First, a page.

For the past ten years, Gwyneth Paltrow has run a multi-million dollar business, and she’s clearly got a formula that works: find any existing product, get creative with the medical claims, then watch gullible rich ladies spend too much money on it. You’d think investors would be banging down her door to get in on the action. But according to Gywneth, she’s practically had to beg for Goop.com investments, and it’s all because she’s famous.
Deadline reports that Gwyneth appeared on The Wall Street Journal’s Tech D. Live conference last night to talk about her lifestyle brand, Goop. Goop is reportedly worth $250 million, they just opened its first international pop-up shop in London, and it’s reportedly on track to double its annual revenue this year. So obviously things are going well for Gwyneth’s business. It doesn’t sound like it was so easy in the beginning. Gwyneth says that when she was first looking for people to invest in Goop.com, the only thing they’d hand over was a camera so someone could take a selfie.
“Being an actress, it was really helpful to get meetings. Sometimes a guy would want a selfie for his wife, or to tell me how much they love The Royal Tenenbaums. It very quickly became a hindrance.”
Deadline points out that Gwyneth’s problem isn’t exactly unique to her (sorry, girl). According to investment analysis company PitchBook, male entrepreneurs received about $58.2 billion in backing last year, while women entrepreneurs got about $1.5 billion. So Gwyneth’s problems with finding Goop investors might have had to do less with being Academy Award-winning actress Gwyneth Paltrow, and more to do with being a human named Gwyneth and not Gary. Or maybe – hear me out here – people didn’t want to throw their money at a modern-day snake oil business? I don’t know, I could be way off base here.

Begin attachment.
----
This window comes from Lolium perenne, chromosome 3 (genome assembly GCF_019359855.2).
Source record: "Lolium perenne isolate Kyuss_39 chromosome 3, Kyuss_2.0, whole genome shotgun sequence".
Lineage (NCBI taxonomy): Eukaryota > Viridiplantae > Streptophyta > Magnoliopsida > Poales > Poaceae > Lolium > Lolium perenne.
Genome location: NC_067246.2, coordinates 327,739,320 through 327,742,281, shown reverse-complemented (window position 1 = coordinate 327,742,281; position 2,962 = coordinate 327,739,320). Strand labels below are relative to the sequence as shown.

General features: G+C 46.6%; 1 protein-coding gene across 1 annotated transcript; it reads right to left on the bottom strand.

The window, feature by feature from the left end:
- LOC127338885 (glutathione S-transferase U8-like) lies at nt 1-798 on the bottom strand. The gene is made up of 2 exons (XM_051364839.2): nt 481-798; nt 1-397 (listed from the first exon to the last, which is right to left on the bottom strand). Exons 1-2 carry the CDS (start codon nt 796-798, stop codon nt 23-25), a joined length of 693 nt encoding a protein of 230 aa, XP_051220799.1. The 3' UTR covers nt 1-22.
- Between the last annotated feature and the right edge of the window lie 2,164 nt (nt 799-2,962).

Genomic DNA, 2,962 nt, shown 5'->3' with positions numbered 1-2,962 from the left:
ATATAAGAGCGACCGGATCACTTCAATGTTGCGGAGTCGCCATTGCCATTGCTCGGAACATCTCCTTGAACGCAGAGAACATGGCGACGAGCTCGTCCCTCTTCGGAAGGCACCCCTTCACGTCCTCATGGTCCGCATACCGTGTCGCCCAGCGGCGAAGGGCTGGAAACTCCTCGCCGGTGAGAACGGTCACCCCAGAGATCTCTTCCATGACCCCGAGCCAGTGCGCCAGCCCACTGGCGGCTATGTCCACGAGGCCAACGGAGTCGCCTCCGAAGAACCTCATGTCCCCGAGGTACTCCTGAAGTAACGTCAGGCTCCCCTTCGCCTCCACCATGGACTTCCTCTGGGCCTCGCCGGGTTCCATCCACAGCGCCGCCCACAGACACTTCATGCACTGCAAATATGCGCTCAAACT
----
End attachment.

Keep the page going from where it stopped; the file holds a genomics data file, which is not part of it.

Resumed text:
But eventually Gwyneth was able to secure funding, like the $50 million she secured in March of this year. And it was all thanks to a plan that basically just involved talking about why Goop.com was good.
“I think it’s great to defend your business. It’s great to articulate why you’re doing what you’re trying to do.”
Better yet, just explain to them what their return on investment will be. For example, Goop.com promotes something dumb, like a $690 organic silk sleep mask that helps you align your alkalinity and/or communicate with the afterlife. Then it gets a massive amount of attention for being extremely dumb. But all that attention brings in some crazy rich people who are like, “Okay, but what kind of spirits are we talking here? Poltergeist or benevolent? And do you take MasterCard?”